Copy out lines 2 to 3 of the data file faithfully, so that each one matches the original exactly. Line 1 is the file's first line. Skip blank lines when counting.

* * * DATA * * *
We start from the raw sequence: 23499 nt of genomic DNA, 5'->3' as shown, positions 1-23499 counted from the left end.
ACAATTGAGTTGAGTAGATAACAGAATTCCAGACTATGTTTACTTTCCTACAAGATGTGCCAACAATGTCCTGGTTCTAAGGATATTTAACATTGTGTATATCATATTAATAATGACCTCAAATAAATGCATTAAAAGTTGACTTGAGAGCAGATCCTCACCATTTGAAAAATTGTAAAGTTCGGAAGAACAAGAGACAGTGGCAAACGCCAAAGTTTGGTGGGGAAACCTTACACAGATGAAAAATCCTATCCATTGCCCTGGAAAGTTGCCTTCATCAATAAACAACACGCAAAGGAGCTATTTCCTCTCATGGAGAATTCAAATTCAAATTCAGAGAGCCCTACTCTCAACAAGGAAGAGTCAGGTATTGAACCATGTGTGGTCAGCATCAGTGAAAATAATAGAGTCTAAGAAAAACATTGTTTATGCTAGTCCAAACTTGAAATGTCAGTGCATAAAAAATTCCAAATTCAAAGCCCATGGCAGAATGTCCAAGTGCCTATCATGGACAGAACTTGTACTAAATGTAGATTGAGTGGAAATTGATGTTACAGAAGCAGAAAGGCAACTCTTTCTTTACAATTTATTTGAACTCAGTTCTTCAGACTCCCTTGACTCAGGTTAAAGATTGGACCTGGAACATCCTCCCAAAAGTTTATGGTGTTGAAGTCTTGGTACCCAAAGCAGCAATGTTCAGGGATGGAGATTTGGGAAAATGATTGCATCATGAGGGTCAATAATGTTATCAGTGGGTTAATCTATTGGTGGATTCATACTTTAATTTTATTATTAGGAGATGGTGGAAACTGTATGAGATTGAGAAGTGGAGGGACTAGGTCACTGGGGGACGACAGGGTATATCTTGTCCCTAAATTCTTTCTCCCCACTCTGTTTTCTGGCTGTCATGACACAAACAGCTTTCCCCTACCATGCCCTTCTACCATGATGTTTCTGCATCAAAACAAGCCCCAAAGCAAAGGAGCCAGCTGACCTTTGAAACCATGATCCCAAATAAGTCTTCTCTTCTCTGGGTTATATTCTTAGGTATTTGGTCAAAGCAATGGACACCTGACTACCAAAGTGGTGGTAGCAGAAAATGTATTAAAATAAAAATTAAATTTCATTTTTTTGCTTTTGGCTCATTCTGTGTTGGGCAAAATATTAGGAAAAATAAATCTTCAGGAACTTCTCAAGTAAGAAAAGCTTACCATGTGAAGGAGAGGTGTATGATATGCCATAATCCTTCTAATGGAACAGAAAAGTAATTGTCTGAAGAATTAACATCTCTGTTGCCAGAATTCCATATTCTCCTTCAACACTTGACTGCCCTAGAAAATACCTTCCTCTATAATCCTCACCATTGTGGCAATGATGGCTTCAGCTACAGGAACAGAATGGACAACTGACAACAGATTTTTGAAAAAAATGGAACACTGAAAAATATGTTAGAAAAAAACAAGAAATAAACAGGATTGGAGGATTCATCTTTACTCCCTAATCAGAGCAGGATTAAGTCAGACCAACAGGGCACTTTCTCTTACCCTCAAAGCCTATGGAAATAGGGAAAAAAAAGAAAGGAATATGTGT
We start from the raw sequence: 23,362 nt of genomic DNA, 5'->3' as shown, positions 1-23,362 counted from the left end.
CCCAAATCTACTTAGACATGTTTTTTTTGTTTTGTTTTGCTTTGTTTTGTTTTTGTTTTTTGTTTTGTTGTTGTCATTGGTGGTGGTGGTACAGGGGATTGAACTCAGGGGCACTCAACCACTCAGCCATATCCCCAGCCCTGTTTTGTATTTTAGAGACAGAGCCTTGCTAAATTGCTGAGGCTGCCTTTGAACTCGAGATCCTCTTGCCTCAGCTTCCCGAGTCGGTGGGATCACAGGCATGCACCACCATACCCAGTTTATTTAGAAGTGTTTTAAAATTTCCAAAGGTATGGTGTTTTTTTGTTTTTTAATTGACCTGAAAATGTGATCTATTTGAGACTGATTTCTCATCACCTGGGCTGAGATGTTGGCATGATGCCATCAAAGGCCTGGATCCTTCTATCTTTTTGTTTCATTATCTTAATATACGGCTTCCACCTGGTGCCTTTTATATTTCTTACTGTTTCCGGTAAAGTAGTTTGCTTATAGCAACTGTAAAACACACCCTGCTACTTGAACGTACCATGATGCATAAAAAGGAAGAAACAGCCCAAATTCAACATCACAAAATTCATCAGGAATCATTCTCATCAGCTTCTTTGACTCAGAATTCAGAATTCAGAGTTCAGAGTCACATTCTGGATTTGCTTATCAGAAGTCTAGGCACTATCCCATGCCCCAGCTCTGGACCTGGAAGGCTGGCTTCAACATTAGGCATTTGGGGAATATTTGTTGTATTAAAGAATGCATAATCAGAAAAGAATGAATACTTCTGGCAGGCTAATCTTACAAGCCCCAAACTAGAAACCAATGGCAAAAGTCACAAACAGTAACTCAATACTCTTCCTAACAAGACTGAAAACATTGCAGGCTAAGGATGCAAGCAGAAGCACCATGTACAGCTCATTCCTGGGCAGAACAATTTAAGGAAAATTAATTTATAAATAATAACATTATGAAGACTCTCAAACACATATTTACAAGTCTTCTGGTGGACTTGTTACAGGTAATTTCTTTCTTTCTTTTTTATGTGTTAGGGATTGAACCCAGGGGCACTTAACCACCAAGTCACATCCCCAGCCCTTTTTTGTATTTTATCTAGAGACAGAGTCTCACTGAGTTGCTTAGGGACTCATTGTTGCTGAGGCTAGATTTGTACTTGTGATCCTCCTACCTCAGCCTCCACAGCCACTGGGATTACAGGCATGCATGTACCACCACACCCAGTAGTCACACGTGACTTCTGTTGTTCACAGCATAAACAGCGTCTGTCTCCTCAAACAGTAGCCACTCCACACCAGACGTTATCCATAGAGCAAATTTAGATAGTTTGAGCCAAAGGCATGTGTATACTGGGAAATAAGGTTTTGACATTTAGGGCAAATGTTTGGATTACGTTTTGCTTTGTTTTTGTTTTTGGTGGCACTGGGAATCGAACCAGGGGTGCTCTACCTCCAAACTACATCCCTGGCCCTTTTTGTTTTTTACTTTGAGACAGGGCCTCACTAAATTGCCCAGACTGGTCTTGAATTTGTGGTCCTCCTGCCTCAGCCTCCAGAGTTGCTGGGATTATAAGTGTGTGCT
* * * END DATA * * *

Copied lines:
ACAATTGAGTTGAGTAGATAACAGAATTCCAGACTATGTTTACTTTCCTACAAGATGTGCCAACAATGTCCTGGTTCTAAGGATATTTAACATTGTGTATATCATATTAATAATGACCTCAAATAAATGCATTAAAAGTTGACTTGAGAGCAGATCCTCACCATTTGAAAAATTGTAAAGTTCGGAAGAACAAGAGACAGTGGCAAACGCCAAAGTTTGGTGGGGAAACCTTACACAGATGAAAAATCCTATCCATTGCCCTGGAAAGTTGCCTTCATCAATAAACAACACGCAAAGGAGCTATTTCCTCTCATGGAGAATTCAAATTCAAATTCAGAGAGCCCTACTCTCAACAAGGAAGAGTCAGGTATTGAACCATGTGTGGTCAGCATCAGTGAAAATAATAGAGTCTAAGAAAAACATTGTTTATGCTAGTCCAAACTTGAAATGTCAGTGCATAAAAAATTCCAAATTCAAAGCCCATGGCAGAATGTCCAAGTGCCTATCATGGACAGAACTTGTACTAAATGTAGATTGAGTGGAAATTGATGTTACAGAAGCAGAAAGGCAACTCTTTCTTTACAATTTATTTGAACTCAGTTCTTCAGACTCCCTTGACTCAGGTTAAAGATTGGACCTGGAACATCCTCCCAAAAGTTTATGGTGTTGAAGTCTTGGTACCCAAAGCAGCAATGTTCAGGGATGGAGATTTGGGAAAATGATTGCATCATGAGGGTCAATAATGTTATCAGTGGGTTAATCTATTGGTGGATTCATACTTTAATTTTATTATTAGGAGATGGTGGAAACTGTATGAGATTGAGAAGTGGAGGGACTAGGTCACTGGGGGACGACAGGGTATATCTTGTCCCTAAATTCTTTCTCCCCACTCTGTTTTCTGGCTGTCATGACACAAACAGCTTTCCCCTACCATGCCCTTCTACCATGATGTTTCTGCATCAAAACAAGCCCCAAAGCAAAGGAGCCAGCTGACCTTTGAAACCATGATCCCAAATAAGTCTTCTCTTCTCTGGGTTATATTCTTAGGTATTTGGTCAAAGCAATGGACACCTGACTACCAAAGTGGTGGTAGCAGAAAATGTATTAAAATAAAAATTAAATTTCATTTTTTTGCTTTTGGCTCATTCTGTGTTGGGCAAAATATTAGGAAAAATAAATCTTCAGGAACTTCTCAAGTAAGAAAAGCTTACCATGTGAAGGAGAGGTGTATGATATGCCATAATCCTTCTAATGGAACAGAAAAGTAATTGTCTGAAGAATTAACATCTCTGTTGCCAGAATTCCATATTCTCCTTCAACACTTGACTGCCCTAGAAAATACCTTCCTCTATAATCCTCACCATTGTGGCAATGATGGCTTCAGCTACAGGAACAGAATGGACAACTGACAACAGATTTTTGAAAAAAATGGAACACTGAAAAATATGTTAGAAAAAAACAAGAAATAAACAGGATTGGAGGATTCATCTTTACTCCCTAATCAGAGCAGGATTAAGTCAGACCAACAGGGCACTTTCTCTTACCCTCAAAGCCTATGGAAATAGGGAAAAAAAAGAAAGGAATATGTGT
We start from the raw sequence: 23,362 nt of genomic DNA, 5'->3' as shown, positions 1-23,362 counted from the left end.